b.	   Are	any	locally	or	nationally-known/respected	religious	figures	participating?
       c.	   Are	people	who	benefit	from	federal	feeding	programs	(SNAP,	WIC,	free	or	reduced		
             price	school	lunches,	etc)	participating?
       d.	   What	groups	(of	people	or	organizations)	are	hosting	the	Seder?
       e.	   Is	the	Seder	bringing	together	groups	of	people	or	individuals	who	do	not	normally		
             come	together	for	anything,	let	alone	a	Passover	Seder?

2.	   Where	is	the	Hunger	Seder	being	held?
       a.	   Is	there	something	unique	about	the	venue	where	the	Seder	is	being	held?

3.	   How	many	people	are	you	expecting?	Is	this	larger	than	past	years/Seders?




                                        Planning Guide | MAZON/JCPA Hunger Seder 5773/2013                                 9
4.	   Is	this	year’s	Seder	unique	in	other	ways?
       a.	   Is	this	the	first	year	you	are	hosting	a	Hunger	Seder?
       b.	   Did	you	host	a	successful	Hunger	Seder	last	year?
       c.	   What	action	is	involved	in	the	Seder?	
       d.	   Are	people	going	to	be	sharing	personal	experiences	during	the	Seder?
       e.	   Will	you	be	writing	letters	to	your	Representatives	and	Senators?
       f.	   Are	you	doing	other	advocacy	or	action	activities?
       g.	   Will	any	of	the	Seder	be	streamed	online	or	tweeted?
       h.	   Why	are	you	hosting	a	Hunger	Seder	or	using	the	Hunger	Seder	materials?	What	made	them	
             unique	and	why	are	they	important	for	your	community	in	particular?

OP-ED

An	Op-Ed	is	a	newspaper	article	that	expresses	the	opinion	of	the	author(s).	To	have	your	op-ed	published	in	a	
local	paper,	it	must	catch	the	eye	of	the	newspaper	editor.	Below	are	things	to	consider	when	writing	an	op-ed:


1.	   Use	the	op-ed	to	tell	a	story	–	either	a	personal	or	community	story	–	that	you	feel	has	not	been	told.

2.	   Don’t	try	to	do	too	much.	Focus	the	op-ed	on	one	or	two	issues,	rather	than	trying	to	address	everything.

3.	   Tie	the	op-ed	to	your	upcoming	Hunger	Seder	as	an	exciting	way	for	interested	community	members	to	
      follow-up	with	you	and	the	issues	raised	in	the	article.

4.	   Work	with	a	community	member,	likely	either	a	well-known	local	leader	or	a	recipient	of	food	aid,	to	help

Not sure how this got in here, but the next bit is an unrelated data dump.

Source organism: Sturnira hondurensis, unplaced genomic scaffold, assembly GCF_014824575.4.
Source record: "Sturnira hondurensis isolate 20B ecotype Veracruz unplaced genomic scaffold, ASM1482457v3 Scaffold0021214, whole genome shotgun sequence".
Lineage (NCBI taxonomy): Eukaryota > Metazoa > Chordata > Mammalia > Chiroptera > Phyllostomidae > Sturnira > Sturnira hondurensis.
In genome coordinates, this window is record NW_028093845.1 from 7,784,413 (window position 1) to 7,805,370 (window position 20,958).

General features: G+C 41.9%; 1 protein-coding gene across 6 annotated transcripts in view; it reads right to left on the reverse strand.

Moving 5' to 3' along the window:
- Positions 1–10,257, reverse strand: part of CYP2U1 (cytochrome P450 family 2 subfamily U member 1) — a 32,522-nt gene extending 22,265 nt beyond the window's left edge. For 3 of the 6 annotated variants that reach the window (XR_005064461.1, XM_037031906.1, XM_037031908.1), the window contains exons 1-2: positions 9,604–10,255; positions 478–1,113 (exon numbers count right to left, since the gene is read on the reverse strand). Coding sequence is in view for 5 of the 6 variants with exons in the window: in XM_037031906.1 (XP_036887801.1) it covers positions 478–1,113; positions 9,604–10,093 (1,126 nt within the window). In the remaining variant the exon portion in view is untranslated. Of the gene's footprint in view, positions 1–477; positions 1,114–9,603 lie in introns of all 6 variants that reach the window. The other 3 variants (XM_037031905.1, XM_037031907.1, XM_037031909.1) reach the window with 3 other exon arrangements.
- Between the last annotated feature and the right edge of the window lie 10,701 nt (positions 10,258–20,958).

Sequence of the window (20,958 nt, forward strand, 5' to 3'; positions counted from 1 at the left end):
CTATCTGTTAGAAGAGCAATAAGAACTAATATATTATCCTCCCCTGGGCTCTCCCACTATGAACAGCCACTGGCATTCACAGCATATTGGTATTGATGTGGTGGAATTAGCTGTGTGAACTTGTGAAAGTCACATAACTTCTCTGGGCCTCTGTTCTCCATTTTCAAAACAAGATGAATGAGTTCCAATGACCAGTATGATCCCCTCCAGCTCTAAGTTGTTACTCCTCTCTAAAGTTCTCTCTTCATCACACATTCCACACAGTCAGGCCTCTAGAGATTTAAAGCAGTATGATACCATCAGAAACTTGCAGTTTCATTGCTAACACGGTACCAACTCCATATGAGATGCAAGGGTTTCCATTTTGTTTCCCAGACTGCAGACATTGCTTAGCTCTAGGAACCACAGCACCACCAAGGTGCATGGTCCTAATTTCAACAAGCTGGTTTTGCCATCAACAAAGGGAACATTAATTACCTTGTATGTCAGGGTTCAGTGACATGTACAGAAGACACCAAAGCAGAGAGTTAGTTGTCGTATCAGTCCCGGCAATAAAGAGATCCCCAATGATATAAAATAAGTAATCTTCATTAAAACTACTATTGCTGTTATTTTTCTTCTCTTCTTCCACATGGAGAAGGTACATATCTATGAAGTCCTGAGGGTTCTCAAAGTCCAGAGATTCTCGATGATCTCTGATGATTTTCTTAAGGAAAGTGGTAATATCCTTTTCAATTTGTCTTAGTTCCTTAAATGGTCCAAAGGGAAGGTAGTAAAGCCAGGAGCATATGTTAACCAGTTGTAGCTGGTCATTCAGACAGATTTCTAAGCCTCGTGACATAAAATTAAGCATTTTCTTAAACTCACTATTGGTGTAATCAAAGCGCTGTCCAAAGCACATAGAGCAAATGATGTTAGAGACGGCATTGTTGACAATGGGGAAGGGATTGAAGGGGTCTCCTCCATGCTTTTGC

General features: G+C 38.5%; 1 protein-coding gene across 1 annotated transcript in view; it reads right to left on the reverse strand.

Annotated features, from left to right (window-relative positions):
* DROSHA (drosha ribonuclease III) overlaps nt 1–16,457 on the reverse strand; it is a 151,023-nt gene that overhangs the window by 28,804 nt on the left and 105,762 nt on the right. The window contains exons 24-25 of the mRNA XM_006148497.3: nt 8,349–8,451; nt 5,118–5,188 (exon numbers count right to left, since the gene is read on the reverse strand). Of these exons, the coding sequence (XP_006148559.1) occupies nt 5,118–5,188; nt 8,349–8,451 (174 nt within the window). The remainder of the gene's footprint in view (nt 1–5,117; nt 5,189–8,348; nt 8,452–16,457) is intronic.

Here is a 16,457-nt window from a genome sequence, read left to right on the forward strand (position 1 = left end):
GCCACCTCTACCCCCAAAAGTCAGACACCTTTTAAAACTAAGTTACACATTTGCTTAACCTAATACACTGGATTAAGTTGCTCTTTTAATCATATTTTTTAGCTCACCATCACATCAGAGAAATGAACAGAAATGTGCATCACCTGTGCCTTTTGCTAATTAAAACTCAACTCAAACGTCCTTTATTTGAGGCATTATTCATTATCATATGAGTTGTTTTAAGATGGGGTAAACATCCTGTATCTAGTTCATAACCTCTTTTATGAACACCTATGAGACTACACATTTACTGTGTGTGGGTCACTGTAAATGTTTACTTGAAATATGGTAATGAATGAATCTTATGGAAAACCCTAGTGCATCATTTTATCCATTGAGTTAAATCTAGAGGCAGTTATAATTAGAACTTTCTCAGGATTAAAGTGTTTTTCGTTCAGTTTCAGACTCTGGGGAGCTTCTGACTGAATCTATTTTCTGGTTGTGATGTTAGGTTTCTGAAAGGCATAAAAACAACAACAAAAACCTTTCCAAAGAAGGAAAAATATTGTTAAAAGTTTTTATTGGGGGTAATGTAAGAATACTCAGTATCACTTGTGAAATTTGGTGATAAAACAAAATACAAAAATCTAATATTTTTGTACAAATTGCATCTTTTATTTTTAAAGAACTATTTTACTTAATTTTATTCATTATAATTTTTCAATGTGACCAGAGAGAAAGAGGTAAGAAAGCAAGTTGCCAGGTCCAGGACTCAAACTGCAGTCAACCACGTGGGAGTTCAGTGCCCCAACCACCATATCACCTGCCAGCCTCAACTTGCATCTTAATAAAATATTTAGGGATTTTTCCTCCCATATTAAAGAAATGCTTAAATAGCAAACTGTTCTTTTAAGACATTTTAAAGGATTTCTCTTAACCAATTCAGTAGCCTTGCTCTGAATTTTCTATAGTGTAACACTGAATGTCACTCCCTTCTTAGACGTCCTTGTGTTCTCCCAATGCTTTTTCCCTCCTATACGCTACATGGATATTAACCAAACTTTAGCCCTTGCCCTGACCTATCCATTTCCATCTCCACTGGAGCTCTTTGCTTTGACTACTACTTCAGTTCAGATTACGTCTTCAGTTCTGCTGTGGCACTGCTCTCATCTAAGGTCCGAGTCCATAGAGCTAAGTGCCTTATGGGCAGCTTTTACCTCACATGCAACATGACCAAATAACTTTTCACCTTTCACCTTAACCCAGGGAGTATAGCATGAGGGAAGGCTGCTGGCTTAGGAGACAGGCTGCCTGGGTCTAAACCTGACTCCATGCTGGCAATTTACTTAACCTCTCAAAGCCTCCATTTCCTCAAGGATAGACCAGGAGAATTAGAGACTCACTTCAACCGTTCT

them	write	an	op-ed.	Many	op-eds	are	published	because	of	the	author’s	name	and	biography,	not	only	
      the	content.

5.	   Tie	your	Hunger	Seder	to	the	national	Hunger	Seders	mobilization.	Last	year’s	mobilization	featured	
      seders	in	more	than	50	communities	across	23	states.	Being	a	part	of	a	national	campaign	adds	weight	to	
      your	Hunger	Seder	and	your	words.

6.	   Most	papers	only	publish	op-eds	that	are	800	words	or	less.

Also	consider	reaching	out	to	non-traditional	sources,	such	as	well-read	local	blogs,	if	you	are	having	trouble	
placing	the	op-ed	in	a	traditional	newspaper.


PRESS RELEASE

A	Press	Release	is	an	announcement	for	the	press	following	an	event	or	other	newsworthy	action.	A	press	
release	tells	the	story	of	your	Hunger	Seder,	includes	quotes	from	leaders	and	participants,	and	is	the	basis	for	
most	news	stories	that	will	be	written	about	the	event.




                                       Planning Guide | MAZON/JCPA Hunger Seder 5773/2013                            10
AFTER THE SEDER – CONTINUING ACTION

A	MAZON/JCPA	Hunger	Seder	is	a	great	way	to	engage	people	in	the	issue	of	hunger,	but	what	happens	after	
the	Seder	is	nearly	as	important	as	the	Seder	itself.	By	capitalizing	on	the	energy	and	passion	of	your	Hunger	
Seder	participants,	you	encourage	your	community	to	deepen	its	engagement	in	hunger	issues.


The	specific,	immediate	action	opportunities	associated	with	the	MAZON/JCPA	Hunger	Seder	will	be	developed	
as	we	have	a	better	idea	of	the	legislative	agenda	for	the	year.	In	addition	to	the	action	opportunities	provided,	
MAZON	and	the	JCPA	can	offer	assistance	to	help	you	think	about	the	outcomes	you	wish	to	achieve	through	
your	Hunger	Seder,	as	well	as	the	additional	follow-up	actions	that	will	engage	your	community	immediately	
and	in	the	future.


Examples	of	potential	actions	could	include:

•	   Writing	letters	to	local,	state	and	national	leaders	urging	them	to	take	action	on	specific	hunger-related	
     programs/legislation

•	   Creating	regular	service	and/or	advocacy	opportunities	for	participants

•	   Using	the	Hunger	Seder	as	the	first	step	in	creating	a	community	hunger	coalition

•	   Working	with	a	local	hunger-related	non-profit	to	create	more	educational/action	opportunities	that	build	
     on	the	learning	inherent	in	the	Hunger	Seder

•	   Creating	opportunities	for	people	to	help	those	in	need	access	needed	resources,	like	food	stamp	benefits

•	   Engaging	enthusiastic	Hunger	Seder	participants	to	plan	a	follow-up	community	event,	such	as	a	panel	
     with	expert	speakers	discussing	the	challenges	and	potential	solutions	and/or	people	telling	their	own	
     stories	of	struggling	with	hunger	

•	   Collecting	video	stories	from	individuals	who	have	benefitted	from	nutrition	assistance	programs	as	part	of	
     a	national	storybanking	effort	to	help	put	a	human	face	on	the	issue.

•	   Creating	an	art	project	(book/mural/video/quilt/other)	that	provides	a	way	for	people	to	share	their	
     experiences	with	hunger,	ideas	about	how	to	overcome	hunger,	impressions	from	the	event,	etc.,	and	
     creating	a	public	space	to	display	this	artwork

•	   Working	with	a	local	television	station	or	media	outlet	to	profile	stories	of	local	individuals	and	families	
     struggling	with	hunger	to	help	put	a	human	face	on	the	issue	and	also	feature	information	about	the	
     agencies	and	programs	that	are	providing	needed	assistance




                                        Planning Guide | MAZON/JCPA Hunger Seder 5773/2013                            11